Skip to content
October 16, 2014 / compassioninpolitics

What is the economic cost of sinful behavior on our economy and communities

Economic Cost of Addiction on the US Economy:

Also, here are the stats/evidence/proof of sin you were looking for:

Illegal Drugs: $181 billion dollars per year
Alcohol: $185 billion dollars per year
Tobacco: $193 billion dollars per year
Total: $559 billion dollars per year


Also, the economic cost of crime:

• Sam Brand and Richard Price Study (link)
• The Cost of Crime to Society: New Crime-Specific Estimates for Policy and Program Evaluation (link)

In the United States, more than 23 million criminal offenses were committed in 2007, resulting in approximately $15 billion in economic losses to the victims and $179 billion in government expenditures on police protection, judicial and legal activities, and corrections (U.S. Department of Justice, 2004a, 2007a, 2008).

So sin is real, very real. Sin has real consequences.

I can also get out the cost of additions & broken families if you’d like….. (I probably will do so anyway)

Economic Cost of Broken Families on the US Economy:

The cost of broken families:

The linkages between family collapse and various forms of social failure were established decades ago. (A fine roundup of solid social science is The Case for Marriage, by Linda J. Waite and Maggie Gallagher.) Reams of sophisticated research have documented what everyday experience confirms: that family fragmentation damages enormous numbers of boys and girls. Not all children in tough family situations do poorly, but more than enough do. “It is very hard,” two sober scholars concluded in a 2010 Educational Testing Service report, “to imagine progress resuming in reducing the education attainment and achievement gap without turning these family trends around.” The very idea, they said, of a “substitute for the institution [of marriage] for raising children is almost unthinkable.”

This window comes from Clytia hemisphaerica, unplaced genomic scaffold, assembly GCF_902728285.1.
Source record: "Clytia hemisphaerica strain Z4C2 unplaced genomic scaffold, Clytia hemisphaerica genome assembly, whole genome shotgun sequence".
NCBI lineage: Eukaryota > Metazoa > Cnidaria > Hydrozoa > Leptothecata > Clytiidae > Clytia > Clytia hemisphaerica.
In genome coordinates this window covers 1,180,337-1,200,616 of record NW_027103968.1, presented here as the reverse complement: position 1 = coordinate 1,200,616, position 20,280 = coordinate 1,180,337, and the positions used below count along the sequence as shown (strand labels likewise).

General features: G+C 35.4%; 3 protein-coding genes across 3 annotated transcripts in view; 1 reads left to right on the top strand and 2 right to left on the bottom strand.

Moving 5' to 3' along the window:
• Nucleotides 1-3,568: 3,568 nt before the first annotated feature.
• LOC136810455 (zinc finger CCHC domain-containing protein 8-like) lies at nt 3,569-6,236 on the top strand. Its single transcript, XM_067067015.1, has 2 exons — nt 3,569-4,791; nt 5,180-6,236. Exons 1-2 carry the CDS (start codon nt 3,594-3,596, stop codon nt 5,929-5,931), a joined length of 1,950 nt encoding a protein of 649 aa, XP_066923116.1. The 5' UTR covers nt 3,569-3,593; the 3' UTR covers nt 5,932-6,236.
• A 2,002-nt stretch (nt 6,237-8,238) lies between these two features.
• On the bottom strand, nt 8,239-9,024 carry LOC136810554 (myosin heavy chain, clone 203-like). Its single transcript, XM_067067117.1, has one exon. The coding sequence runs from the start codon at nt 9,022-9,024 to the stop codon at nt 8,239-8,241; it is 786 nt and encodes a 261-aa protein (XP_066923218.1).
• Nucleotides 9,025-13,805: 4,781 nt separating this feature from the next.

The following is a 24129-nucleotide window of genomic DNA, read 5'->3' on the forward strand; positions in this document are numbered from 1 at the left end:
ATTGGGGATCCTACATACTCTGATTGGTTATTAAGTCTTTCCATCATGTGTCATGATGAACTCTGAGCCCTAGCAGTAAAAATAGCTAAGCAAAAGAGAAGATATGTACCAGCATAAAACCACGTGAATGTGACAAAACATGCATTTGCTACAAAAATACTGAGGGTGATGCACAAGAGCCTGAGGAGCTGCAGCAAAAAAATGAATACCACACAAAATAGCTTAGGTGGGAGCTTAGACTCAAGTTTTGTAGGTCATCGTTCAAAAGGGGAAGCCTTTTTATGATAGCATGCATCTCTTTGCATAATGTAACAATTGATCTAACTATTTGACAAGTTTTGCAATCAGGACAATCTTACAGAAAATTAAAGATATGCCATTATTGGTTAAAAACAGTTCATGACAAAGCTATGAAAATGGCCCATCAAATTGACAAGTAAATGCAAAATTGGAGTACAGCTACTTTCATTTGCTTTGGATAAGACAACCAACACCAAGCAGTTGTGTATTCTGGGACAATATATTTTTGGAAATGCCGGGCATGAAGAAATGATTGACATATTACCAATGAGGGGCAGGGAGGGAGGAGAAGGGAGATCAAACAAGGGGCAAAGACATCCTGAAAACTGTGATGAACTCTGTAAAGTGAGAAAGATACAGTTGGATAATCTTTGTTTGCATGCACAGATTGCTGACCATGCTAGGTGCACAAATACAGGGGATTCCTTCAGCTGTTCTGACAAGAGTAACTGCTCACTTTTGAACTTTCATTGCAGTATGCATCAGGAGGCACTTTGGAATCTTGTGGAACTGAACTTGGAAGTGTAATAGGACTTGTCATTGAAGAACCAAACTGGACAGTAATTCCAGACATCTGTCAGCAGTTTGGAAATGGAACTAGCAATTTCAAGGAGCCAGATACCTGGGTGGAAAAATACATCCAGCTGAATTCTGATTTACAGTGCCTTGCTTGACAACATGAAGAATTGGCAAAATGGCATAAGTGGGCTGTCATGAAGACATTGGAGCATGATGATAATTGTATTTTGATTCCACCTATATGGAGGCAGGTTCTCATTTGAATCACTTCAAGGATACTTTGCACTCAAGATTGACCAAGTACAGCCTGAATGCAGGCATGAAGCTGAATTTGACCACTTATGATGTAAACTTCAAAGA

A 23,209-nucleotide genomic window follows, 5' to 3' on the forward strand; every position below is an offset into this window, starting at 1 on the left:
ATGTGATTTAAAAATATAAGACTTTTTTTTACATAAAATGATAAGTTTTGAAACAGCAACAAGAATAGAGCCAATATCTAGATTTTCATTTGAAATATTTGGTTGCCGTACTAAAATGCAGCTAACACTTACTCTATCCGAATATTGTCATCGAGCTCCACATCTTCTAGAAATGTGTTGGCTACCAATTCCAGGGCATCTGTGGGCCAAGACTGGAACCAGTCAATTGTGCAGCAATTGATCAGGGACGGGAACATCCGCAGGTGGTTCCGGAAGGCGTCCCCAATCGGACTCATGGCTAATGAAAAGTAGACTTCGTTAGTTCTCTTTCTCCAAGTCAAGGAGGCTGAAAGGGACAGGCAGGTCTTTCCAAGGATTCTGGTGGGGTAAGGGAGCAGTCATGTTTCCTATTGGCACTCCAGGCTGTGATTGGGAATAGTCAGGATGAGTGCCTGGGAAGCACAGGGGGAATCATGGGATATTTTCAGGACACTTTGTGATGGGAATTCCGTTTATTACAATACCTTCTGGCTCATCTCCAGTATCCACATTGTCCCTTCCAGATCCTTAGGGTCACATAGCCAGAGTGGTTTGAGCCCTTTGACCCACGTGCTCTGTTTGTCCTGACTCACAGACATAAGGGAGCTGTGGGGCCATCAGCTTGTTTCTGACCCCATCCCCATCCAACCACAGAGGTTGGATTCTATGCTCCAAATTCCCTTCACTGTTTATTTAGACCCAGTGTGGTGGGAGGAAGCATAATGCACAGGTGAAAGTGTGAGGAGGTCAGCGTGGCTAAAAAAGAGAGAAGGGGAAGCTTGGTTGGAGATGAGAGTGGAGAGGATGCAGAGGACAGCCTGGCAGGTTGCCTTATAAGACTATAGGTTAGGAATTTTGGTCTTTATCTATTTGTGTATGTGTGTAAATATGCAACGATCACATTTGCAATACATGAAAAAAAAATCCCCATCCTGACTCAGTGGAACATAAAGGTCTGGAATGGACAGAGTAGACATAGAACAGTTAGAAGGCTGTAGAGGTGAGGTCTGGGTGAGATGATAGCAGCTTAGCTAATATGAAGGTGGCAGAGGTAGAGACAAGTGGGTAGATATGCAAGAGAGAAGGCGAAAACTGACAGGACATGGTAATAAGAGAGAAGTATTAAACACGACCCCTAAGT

Others have developed ways of measuring the most obvious economic and social effects of family fragmentation. Perhaps the most elementary is to calculate how much money government spends to keep single mothers and their children out of dire poverty. In 2008, Georgia College & State University economist Benjamin Scafidi calculated that family fragmentation cost U.S. taxpayers $112 billion annually. And Scafidi purposely left out some quite substantial costs:
– The study considered only female-headed households, although male-headed households represent about one-sixth of single-parent homes.
– Scafidi disregarded a number of major government programs, notably the Earned Income Tax Credit, insofar as “existing data” didn’t allow his team to “quantify them with confidence.”
– He disregarded the not-trivial sums public schools wind up spending on social problems tied to out-of-wedlock births and divorce.
– He did not attempt to monetize the human and social capital that stably married parents provide their children, though the increase in young people’s well-being reduces the likelihood of their requiring pricey governmental services when they repeat grades, burden the juvenile-justice and child-protective systems, and so on.